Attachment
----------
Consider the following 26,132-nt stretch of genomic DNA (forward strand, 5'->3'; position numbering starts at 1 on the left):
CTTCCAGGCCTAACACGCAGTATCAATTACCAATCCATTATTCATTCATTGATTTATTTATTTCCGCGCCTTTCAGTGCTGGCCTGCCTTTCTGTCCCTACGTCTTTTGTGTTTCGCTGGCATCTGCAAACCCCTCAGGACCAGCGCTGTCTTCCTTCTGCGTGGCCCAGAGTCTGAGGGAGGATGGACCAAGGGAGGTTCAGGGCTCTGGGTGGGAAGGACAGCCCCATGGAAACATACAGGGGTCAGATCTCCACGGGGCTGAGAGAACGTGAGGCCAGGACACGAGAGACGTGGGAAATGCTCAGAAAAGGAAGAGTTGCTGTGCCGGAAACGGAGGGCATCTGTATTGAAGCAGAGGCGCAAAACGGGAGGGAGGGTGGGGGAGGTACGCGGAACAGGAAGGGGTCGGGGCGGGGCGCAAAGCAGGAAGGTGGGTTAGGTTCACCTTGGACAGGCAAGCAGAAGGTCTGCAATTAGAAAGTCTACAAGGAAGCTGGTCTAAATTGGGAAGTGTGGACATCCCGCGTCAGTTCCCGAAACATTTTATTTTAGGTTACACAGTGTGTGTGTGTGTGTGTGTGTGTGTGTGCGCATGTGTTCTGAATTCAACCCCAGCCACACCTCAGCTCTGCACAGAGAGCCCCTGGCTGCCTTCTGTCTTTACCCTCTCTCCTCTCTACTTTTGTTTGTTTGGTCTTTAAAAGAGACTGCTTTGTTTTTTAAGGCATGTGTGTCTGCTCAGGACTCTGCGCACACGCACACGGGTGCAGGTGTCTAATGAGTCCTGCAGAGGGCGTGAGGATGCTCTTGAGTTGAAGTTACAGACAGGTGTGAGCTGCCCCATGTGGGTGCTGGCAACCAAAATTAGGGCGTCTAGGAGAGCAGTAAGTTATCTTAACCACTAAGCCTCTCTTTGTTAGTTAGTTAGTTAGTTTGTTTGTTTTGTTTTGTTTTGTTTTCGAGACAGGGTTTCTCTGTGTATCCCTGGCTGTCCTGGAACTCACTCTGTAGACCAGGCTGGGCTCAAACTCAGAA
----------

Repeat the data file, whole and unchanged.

Consider the following 26,132-nt stretch of genomic DNA (forward strand, 5'->3'; position numbering starts at 1 on the left):
CTTCCAGGCCTAACACGCAGTATCAATTACCAATCCATTATTCATTCATTGATTTATTTATTTCCGCGCCTTTCAGTGCTGGCCTGCCTTTCTGTCCCTACGTCTTTTGTGTTTCGCTGGCATCTGCAAACCCCTCAGGACCAGCGCTGTCTTCCTTCTGCGTGGCCCAGAGTCTGAGGGAGGATGGACCAAGGGAGGTTCAGGGCTCTGGGTGGGAAGGACAGCCCCATGGAAACATACAGGGGTCAGATCTCCACGGGGCTGAGAGAACGTGAGGCCAGGACACGAGAGACGTGGGAAATGCTCAGAAAAGGAAGAGTTGCTGTGCCGGAAACGGAGGGCATCTGTATTGAAGCAGAGGCGCAAAACGGGAGGGAGGGTGGGGGAGGTACGCGGAACAGGAAGGGGTCGGGGCGGGGCGCAAAGCAGGAAGGTGGGTTAGGTTCACCTTGGACAGGCAAGCAGAAGGTCTGCAATTAGAAAGTCTACAAGGAAGCTGGTCTAAATTGGGAAGTGTGGACATCCCGCGTCAGTTCCCGAAACATTTTATTTTAGGTTACACAGTGTGTGTGTGTGTGTGTGTGTGTGTGTGCGCATGTGTTCTGAATTCAACCCCAGCCACACCTCAGCTCTGCACAGAGAGCCCCTGGCTGCCTTCTGTCTTTACCCTCTCTCCTCTCTACTTTTGTTTGTTTGGTCTTTAAAAGAGACTGCTTTGTTTTTTAAGGCATGTGTGTCTGCTCAGGACTCTGCGCACACGCACACGGGTGCAGGTGTCTAATGAGTCCTGCAGAGGGCGTGAGGATGCTCTTGAGTTGAAGTTACAGACAGGTGTGAGCTGCCCCATGTGGGTGCTGGCAACCAAAATTAGGGCGTCTAGGAGAGCAGTAAGTTATCTTAACCACTAAGCCTCTCTTTGTTAGTTAGTTAGTTAGTTTGTTTGTTTTGTTTTGTTTTGTTTTCGAGACAGGGTTTCTCTGTGTATCCCTGGCTGTCCTGGAACTCACTCTGTAGACCAGGCTGGGCTCAAACTCAGAA